Keeping Mum

Dita De Boni looks at the trials and tribulations of being a parent.

Revealed: What women really want

14 comments
File photo / Dean Purcell
File photo / Dean Purcell

I was reading The Woman's Day the other day (sorry Alison Mau!) and came across Greer Robson's column. I am lead to believe from reading it that she wants another child, meaning three.

Another women's mag, another celebrity with three children. Wendy Petrie. Is three the new two?

I believe, for those that can afford it (and for some who can't!) we are getting back into wanting bigger families, and women are wanting to put the brakes on high flying careers in favour a mixture of part time work and family time (and/or "me"time).

Have women turned their backs on the full time employment, work-your-way-up-the-corporate ladder grindstone?

I wonder if it is a generational thing. Both my mother and Ali's mum went back to work soon after having kids - you did in those days. And if you think of the women that climbed the journalism ladder, if they are still around and going strong I doubt they were working flexi-time schedules during the 1980s and early 90s. They worked their butts off to stay abreast of their male colleagues.

They wanted to compete with vigour in the workplace.

That doesn't mean many, many women aren't working, but it seems possible to me that more are doing it because they feel they have to rather than not wanting to loose their place in the work hierarchy. And they are looking for ways to make it fit their family lives, perhaps not so much the other way round?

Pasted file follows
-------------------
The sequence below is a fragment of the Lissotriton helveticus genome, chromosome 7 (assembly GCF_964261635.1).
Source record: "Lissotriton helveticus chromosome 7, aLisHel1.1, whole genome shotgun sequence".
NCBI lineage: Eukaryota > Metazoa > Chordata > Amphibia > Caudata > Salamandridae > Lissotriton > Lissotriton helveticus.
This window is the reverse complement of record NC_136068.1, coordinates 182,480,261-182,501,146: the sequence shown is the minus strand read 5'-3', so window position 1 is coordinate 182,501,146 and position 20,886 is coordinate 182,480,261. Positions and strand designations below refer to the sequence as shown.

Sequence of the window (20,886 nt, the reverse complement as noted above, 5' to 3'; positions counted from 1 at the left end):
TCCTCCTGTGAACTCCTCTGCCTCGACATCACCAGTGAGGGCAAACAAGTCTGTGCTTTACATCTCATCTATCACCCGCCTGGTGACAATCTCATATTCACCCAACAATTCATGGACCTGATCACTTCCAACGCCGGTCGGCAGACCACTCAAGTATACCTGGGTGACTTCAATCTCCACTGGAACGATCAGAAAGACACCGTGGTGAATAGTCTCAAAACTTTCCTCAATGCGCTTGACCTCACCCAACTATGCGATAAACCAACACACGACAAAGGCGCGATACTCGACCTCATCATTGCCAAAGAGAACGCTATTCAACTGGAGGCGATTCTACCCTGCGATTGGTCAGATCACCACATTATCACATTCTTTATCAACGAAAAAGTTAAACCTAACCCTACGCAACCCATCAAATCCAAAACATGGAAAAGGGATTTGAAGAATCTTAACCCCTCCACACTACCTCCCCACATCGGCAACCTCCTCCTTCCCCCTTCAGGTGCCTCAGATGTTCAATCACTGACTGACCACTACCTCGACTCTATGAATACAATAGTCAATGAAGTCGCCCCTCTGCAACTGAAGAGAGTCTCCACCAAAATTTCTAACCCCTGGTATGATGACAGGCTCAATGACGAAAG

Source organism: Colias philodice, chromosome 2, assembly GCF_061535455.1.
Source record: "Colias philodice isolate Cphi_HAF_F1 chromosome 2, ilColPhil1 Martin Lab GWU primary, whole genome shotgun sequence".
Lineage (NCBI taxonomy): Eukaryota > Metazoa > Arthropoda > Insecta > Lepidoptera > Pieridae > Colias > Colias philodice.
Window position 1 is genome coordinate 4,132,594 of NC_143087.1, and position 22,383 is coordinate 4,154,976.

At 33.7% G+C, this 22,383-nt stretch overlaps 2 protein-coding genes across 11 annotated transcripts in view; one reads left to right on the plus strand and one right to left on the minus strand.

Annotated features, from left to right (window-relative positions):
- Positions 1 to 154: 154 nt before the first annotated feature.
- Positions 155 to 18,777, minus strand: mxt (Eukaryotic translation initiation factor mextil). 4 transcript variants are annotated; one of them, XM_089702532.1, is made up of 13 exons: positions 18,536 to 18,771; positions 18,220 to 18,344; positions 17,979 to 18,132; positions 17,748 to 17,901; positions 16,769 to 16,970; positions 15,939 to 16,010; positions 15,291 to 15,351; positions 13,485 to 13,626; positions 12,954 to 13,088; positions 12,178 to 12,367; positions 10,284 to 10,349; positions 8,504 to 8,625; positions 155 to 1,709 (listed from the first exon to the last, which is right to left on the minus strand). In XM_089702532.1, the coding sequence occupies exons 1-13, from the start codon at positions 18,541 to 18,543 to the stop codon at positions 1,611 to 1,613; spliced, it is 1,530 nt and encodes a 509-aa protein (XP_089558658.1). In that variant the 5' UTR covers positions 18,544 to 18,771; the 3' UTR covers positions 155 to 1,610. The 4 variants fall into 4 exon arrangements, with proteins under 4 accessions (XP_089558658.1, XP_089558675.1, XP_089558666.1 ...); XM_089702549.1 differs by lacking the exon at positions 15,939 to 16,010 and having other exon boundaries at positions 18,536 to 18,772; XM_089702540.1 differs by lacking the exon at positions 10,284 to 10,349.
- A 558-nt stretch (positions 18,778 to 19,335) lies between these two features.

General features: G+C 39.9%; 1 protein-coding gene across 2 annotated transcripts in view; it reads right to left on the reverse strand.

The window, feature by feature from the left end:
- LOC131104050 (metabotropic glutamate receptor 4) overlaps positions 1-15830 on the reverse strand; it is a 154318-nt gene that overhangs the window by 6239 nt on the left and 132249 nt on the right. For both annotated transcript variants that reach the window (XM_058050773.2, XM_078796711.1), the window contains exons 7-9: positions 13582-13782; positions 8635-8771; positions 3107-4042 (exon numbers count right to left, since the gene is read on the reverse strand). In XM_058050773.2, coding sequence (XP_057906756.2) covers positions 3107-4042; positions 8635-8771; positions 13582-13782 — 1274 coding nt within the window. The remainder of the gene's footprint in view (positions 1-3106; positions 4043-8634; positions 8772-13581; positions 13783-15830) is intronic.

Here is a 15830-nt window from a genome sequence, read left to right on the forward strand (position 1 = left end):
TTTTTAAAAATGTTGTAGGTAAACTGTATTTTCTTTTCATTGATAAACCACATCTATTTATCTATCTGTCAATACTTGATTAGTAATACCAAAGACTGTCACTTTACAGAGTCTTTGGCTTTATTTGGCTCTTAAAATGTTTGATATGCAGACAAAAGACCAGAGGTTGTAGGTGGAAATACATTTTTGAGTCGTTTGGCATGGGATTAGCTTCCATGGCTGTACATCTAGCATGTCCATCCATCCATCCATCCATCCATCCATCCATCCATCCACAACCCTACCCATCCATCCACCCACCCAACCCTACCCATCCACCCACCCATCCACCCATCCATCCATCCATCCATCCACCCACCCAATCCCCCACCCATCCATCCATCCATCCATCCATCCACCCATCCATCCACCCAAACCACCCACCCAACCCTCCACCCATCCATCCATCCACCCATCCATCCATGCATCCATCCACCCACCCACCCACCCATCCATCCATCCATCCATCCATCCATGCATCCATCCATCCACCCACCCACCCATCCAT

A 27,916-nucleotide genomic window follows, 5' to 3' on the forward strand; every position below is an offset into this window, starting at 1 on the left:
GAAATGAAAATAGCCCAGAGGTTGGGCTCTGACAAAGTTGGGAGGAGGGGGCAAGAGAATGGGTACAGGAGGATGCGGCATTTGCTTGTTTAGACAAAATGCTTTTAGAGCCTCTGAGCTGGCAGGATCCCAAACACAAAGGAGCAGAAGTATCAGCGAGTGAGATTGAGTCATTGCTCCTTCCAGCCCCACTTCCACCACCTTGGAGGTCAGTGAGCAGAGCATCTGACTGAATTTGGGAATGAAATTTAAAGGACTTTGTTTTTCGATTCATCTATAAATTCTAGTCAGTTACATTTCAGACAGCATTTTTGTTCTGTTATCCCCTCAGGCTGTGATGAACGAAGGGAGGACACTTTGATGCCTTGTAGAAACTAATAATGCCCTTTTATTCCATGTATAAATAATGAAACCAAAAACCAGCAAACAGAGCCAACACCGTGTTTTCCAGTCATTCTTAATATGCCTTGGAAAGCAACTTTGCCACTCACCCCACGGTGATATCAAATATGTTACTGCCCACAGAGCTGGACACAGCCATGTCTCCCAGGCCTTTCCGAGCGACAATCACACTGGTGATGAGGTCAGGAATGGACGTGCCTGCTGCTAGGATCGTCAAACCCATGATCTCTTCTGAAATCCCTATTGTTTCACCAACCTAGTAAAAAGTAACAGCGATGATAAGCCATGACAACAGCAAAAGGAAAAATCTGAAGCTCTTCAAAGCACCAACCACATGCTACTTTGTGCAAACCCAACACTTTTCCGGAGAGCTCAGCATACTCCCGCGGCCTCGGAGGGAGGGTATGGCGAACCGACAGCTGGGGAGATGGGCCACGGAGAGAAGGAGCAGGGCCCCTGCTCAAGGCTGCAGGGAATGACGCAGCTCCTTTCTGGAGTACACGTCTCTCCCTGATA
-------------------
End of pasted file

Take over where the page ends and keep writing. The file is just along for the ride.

This Australian article concurs.

Apparently, women have moved away from thinking they can "do it all". They value friends and family, keeping fit and community work over workplace success.

If this in fact applies to all women, rather than just those with young children, the workplace will have to eventually reflect this, and what it will probably mean is that fewer women make it to executive level of medium and large companies.

This will not, perhaps, rebound on women like the Wendy Petrie and Greer Robsons of the world, who might always have recourse to certain types of work that can accommodate their schedules (and probably also have the means to ensure lots of choice about what work they take up and when).

For individual women, their husbands and their families, this might all be good news. But for the economic health of the country it may not be such a great thing. After all, New Zealand needs entrepreneurs, strategists, and strong and capable managers to keep the business rolling in.

If half of the population has effectively opted out of this route, can New Zealand compete in the world economy, can New Zealand compete in the world to the best of our abilities?

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